samedi 22 septembre 2012

Bullet time




Je n'avais encore jamais lu le fameux texte de David Foster Wallace sur Roger Federer, paru dans le New York Times en 2006: "Federer as Religious Experience".

Almost anyone who loves tennis and follows the men’s tour on television has, over the last few years, had what might be termed Federer Moments. These are times, as you watch the young Swiss play, when the jaw drops and eyes protrude and sounds are made that bring spouses in from other rooms to see if you’re O.K.
The Moments are more intense if you’ve played enough tennis to understand the impossibility of what you just saw him do. We’ve all got our examples. Here is one. It’s the finals of the 2005 U.S. Open, Federer serving to Andre Agassi early in the fourth set. There’s a medium-long exchange of groundstrokes, one with the distinctive butterfly shape of today’s power-baseline game, Federer and Agassi yanking each other from side to side, each trying to set up the baseline winner... until suddenly Agassi hits a hard heavy cross-court backhand that pulls Federer way out wide to his ad (=left) side, and Federer gets to it but slices the stretch backhand short, a couple feet past the service line, which of course is the sort of thing Agassi dines out on, and as Federer’s scrambling to reverse and get back to center, Agassi’s moving in to take the short ball on the rise, and he smacks it hard right back into the same ad corner, trying to wrong-foot Federer, which in fact he does - Federer’s still near the corner but running toward the centerline, and the ball’s heading to a point behind him now, where he just was, and there’s no time to turn his body around, and Agassi’s following the shot in to the net at an angle from the backhand side... and what Federer now does is somehow instantly reverse thrust and sort of skip backward three or four steps, impossibly fast, to hit a forehand out of his backhand corner, all his weight moving backward, and the forehand is a topspin screamer down the line past Agassi at net, who lunges for it but the ball’s past him, and it flies straight down the sideline and lands exactly in the deuce corner of Agassi’s side, a winner - Federer’s still dancing backward as it lands. And there’s that familiar little second of shocked silence from the New York crowd before it erupts, and John McEnroe with his color man’s headset on TV says (mostly to himself, it sounds like), "How do you hit a winner from that position?" And he’s right: given Agassi’s position and world-class quickness, Federer had to send that ball down a two-inch pipe of space in order to pass him, which he did, moving backwards, with no setup time and none of his weight behind the shot. It was impossible. It was like something out of "The Matrix." I don’t know what-all sounds were involved, but my spouse says she hurried in and there was popcorn all over the couch and I was down on one knee and my eyeballs looked like novelty-shop eyeballs... [suite]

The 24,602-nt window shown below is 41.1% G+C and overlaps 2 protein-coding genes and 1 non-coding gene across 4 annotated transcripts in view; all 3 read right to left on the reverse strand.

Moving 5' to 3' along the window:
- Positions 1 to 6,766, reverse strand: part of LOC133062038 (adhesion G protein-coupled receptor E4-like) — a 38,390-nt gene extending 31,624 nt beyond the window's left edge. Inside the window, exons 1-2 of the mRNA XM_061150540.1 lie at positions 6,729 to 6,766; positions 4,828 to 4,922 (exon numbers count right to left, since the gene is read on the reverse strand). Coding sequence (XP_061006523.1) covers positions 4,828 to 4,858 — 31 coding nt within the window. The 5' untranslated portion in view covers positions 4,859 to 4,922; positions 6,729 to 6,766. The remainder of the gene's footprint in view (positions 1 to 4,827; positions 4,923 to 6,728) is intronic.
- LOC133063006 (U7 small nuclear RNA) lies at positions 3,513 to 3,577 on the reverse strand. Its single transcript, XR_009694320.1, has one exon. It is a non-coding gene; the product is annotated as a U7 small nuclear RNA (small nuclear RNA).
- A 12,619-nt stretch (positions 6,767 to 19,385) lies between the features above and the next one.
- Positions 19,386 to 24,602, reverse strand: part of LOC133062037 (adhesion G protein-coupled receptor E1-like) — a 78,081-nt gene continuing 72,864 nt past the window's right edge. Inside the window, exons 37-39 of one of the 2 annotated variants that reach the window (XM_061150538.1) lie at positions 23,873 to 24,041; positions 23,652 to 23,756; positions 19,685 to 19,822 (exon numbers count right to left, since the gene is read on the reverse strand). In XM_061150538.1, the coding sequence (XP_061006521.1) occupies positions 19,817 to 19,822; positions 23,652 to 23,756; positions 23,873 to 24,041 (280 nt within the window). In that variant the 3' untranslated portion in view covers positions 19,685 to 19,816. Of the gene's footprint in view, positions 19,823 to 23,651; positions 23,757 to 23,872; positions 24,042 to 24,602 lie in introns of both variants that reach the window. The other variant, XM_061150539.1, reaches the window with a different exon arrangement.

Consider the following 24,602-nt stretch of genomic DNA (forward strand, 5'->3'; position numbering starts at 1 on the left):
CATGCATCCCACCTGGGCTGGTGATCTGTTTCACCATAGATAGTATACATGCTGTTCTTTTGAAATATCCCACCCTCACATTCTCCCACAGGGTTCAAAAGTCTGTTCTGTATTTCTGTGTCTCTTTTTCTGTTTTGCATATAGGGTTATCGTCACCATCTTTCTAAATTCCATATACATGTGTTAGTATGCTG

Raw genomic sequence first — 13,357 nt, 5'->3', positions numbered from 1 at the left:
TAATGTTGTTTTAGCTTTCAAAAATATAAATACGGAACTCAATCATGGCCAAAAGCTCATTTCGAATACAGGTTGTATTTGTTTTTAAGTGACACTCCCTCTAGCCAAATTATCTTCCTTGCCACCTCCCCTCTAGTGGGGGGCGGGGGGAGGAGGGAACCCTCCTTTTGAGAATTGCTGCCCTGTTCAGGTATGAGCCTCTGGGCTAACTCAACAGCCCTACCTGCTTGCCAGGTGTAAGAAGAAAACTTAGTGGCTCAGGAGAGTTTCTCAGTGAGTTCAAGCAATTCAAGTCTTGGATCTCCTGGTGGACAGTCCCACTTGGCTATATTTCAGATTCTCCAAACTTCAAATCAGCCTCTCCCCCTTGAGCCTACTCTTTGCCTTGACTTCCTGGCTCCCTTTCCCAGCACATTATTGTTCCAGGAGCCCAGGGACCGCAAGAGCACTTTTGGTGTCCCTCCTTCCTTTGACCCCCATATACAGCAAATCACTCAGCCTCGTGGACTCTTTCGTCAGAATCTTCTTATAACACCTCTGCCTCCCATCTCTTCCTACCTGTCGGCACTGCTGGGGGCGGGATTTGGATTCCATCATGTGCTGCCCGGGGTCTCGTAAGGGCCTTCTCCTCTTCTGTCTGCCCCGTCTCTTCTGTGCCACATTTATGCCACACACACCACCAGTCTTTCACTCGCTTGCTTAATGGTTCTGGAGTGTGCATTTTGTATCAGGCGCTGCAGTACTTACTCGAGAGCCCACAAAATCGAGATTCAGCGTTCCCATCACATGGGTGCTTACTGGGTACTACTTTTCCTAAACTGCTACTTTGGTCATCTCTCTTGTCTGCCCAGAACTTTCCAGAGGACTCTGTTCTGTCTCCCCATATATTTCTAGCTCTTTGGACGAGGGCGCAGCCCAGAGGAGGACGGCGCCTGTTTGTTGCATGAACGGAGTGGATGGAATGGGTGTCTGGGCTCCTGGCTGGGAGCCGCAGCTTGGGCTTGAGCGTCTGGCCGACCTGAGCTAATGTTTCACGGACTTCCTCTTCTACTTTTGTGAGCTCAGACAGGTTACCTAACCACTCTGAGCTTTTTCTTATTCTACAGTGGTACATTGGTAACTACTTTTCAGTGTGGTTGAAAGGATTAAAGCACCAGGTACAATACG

PS. Le point "impossible" dont parle Foster Wallace est visible sur cette vidéo à 1:57. Federer mène au score 6-3, 2-6, 7-6, 2-0, 15-30.

12 commentaires:

Anonyme a dit…

federer plus grand joueur de tennis de tous les temps?

Bret Easton Ellis a dit…

Foster Wallace c'est nul !

Buster a dit…

Le plus grand joueur de tous les temps? je ne sais pas, ce qui est sûr c’est que Federer représente ce que j’ai vu de plus beau au tennis, devant McEnroe, Sampras, Edberg, Mecir...

Anonyme a dit…

Le tennis, faut couper le son pour trouver ça beau.

Anonyme a dit…

Et Rod Laver?Et Pancho Gonzalès?
Godard lui s'en souvient(cf Nouvelle Vague)

Buster a dit…

Bah oui mais je ne suis pas aussi vieux que Godard, moi! je ne parle que des joueurs dont j’ai pu voir les matchs, soit en gros à partir des années 80. Maintenant si on remonte plus loin, on peut considérer en effet Pancho Gonzalès, qui a révolutionné le jeu d’attaque avec son service et qui aurait certainement gagné une dizaine de Wimbledon et presque autant de Forest Hills s’il n’était pas passé professionnel très jeune, comme faisant partie avec Kramer, Rosewall, Laver… des plus grands tennismen de l’après-guerre, avant l’ère Open.
Donc je ne parle que des joueurs dont le tennis m’a visuellement ébloui (ce qui élimine les cogneurs). Mon premier grand choc a été les deux premiers sets funambulesques (2 sets et demi, même) de McEnroe contre Lendl en finale de Roland-Garros 1984.

Suzanne Lenglen a dit…

où sont les femmes?

Buster a dit…

Je suis fan de Marion Bartoli (et je ne plaisante pas, j’adore cette fille).

Anonyme a dit…

Wrong, Bartoli.. vous avez vraiment des goûts bizarres Buster :)

Anonyme a dit…

Bah alors ça bouge plus ici, Buster seriez-vous parti en lune de miel avec miss Bartoli ?

Closer a dit…

Eh non, c'est avec Greta Gerwig, n'est-ce pas Buster? ;)

Buster a dit…

Grrr... paparazzi di merda! :-)